I did start the new job but only for a few weeks, and I wasn’t ‘on the books’ long enough to qualify for the furlough arrangement. (Even if I had been at work long enough, my wages were so low, it wouldn’t have made any difference really.) So when that restaurant closed down, I was on my own with lots of free time (It has since re-opened for takeaway orders.)

Q

Despite being away from the UK so long, you've also received some financial help from the government, yes?

A

The government has been very good about sorting out money for those that need it. No other country in the world could have done more, as well and so quickly. There are some rules about the amount of savings you can have, etc, which make a difference to how and if you qualify. That’s all I can say about that.

Q

I get the impression that moving back to England really was the right decision for you?

A

As it turns out the timing was more luck than judgment, but you’re right. I didn’t want to grow old in a foreign country, so coming back to the UK was the right decision. I’m not all that fit, but I am healthy, so I still may take another adventure on board, but for now, I’m happy and semi-retired, having come full circle in my life.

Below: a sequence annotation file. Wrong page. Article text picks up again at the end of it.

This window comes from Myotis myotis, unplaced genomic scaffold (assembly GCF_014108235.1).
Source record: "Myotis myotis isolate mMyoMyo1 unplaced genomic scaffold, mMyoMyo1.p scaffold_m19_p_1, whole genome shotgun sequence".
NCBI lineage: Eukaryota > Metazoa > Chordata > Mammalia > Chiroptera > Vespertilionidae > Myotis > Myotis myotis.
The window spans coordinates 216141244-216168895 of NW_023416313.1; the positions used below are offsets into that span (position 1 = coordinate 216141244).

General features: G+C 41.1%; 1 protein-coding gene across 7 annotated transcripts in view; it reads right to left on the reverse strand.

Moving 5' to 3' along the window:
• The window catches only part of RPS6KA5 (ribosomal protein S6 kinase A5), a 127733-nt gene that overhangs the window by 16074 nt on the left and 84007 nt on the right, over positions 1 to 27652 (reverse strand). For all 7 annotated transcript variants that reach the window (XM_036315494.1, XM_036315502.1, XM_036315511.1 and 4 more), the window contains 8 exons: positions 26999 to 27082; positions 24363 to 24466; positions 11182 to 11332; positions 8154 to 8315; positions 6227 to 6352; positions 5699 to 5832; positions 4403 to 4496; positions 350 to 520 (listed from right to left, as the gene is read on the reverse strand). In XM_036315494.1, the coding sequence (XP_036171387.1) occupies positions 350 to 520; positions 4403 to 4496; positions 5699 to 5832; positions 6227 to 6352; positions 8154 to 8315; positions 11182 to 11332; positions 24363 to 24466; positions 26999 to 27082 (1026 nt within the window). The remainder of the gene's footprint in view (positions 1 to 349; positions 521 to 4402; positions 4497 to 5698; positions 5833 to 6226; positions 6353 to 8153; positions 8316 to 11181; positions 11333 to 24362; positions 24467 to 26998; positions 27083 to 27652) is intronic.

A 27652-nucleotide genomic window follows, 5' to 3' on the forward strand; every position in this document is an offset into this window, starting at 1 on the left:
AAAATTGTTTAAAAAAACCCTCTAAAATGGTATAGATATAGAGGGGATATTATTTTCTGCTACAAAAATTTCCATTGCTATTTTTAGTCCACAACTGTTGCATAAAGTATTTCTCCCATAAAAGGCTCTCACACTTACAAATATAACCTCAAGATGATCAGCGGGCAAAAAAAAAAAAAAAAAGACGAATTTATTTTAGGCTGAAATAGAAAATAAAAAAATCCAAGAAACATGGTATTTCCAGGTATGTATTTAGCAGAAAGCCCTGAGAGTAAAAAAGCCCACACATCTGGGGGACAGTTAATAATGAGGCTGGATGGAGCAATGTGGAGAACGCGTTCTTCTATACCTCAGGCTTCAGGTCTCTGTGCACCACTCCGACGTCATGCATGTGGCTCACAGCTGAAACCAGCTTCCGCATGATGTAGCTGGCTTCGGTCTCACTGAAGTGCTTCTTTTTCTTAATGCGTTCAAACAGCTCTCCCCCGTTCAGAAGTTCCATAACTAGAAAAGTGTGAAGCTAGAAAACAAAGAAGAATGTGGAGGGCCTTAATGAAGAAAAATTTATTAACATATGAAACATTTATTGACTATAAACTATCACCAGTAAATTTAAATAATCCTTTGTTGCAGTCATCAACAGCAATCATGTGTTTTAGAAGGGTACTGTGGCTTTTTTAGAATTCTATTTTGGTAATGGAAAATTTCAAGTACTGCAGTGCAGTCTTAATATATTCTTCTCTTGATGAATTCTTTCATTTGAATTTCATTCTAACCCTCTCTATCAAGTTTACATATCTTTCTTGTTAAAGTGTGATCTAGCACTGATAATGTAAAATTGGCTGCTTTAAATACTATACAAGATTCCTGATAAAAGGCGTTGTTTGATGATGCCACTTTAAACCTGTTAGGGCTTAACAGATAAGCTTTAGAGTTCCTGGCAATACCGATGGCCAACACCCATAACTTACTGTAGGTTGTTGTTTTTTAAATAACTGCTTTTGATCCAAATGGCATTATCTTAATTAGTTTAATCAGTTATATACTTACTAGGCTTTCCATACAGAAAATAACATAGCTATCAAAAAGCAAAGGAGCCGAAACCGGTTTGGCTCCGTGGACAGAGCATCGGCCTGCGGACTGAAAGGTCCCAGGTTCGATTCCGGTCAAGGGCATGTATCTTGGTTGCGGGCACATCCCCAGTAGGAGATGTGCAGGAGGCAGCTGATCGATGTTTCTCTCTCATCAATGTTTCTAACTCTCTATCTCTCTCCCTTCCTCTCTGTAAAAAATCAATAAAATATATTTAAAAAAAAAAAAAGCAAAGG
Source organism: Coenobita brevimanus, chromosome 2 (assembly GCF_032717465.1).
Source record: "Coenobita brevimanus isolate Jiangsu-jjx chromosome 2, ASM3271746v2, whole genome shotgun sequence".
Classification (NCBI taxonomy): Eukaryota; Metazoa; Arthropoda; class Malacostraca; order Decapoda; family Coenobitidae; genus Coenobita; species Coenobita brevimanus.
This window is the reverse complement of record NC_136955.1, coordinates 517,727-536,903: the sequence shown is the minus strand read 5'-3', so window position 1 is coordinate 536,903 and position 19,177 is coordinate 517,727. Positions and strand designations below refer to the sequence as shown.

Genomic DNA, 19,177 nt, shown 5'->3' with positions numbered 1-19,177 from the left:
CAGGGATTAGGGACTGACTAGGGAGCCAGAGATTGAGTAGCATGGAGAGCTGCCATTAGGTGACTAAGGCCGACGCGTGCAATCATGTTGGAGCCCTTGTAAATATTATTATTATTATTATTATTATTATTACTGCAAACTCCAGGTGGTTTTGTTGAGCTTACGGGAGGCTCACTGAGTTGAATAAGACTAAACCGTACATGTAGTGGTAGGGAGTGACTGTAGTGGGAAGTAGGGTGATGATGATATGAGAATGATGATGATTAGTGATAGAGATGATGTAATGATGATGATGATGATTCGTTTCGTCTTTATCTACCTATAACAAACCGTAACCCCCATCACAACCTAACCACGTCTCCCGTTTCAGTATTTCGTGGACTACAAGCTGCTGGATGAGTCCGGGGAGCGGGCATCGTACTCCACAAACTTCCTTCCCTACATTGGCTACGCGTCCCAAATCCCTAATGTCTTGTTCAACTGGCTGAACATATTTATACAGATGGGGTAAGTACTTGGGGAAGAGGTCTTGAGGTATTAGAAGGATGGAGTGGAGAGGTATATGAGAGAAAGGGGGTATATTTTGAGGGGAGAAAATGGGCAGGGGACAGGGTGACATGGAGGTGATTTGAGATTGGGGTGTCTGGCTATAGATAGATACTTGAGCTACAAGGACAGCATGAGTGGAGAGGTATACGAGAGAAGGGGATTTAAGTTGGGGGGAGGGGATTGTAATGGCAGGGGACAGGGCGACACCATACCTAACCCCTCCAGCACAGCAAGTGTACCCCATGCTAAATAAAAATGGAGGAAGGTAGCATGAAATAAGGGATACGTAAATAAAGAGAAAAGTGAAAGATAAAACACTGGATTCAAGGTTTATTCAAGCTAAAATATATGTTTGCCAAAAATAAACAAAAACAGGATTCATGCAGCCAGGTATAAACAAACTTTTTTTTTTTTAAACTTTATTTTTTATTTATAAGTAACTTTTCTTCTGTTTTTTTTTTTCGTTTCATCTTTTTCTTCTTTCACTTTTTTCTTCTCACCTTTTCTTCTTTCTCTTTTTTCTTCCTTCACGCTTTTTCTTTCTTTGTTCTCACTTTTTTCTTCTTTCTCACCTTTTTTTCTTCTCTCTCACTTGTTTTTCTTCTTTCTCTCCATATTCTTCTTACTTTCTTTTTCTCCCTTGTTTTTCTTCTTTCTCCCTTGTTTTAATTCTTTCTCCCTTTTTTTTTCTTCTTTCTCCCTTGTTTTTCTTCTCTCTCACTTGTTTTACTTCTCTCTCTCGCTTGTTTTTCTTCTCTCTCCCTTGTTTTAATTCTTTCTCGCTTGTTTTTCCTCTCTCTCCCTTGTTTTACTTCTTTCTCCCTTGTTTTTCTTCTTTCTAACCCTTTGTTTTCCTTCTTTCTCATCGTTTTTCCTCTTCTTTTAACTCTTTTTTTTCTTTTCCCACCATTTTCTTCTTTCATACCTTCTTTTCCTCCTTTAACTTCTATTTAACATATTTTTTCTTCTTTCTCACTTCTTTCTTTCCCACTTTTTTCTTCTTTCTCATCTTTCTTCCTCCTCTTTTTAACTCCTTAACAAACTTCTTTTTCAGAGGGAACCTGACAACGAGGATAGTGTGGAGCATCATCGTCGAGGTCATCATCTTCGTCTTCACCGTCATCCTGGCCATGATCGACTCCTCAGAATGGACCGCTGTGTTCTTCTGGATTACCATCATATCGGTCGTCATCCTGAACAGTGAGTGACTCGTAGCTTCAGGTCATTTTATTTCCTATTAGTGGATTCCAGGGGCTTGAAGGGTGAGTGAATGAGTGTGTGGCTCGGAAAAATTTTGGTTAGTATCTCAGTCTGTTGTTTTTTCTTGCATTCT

It was always my intention to come back and it would have been to either where I am now or in Cromer, Norfolk. As it turned out, where I am now is just about the best place I could be, fairly close to my family but not so close that they can bother me!

Q

Any other negative aspects to life back home that we should mention?

A

I can understand everything that people are saying now. That’s a big negative! hahaha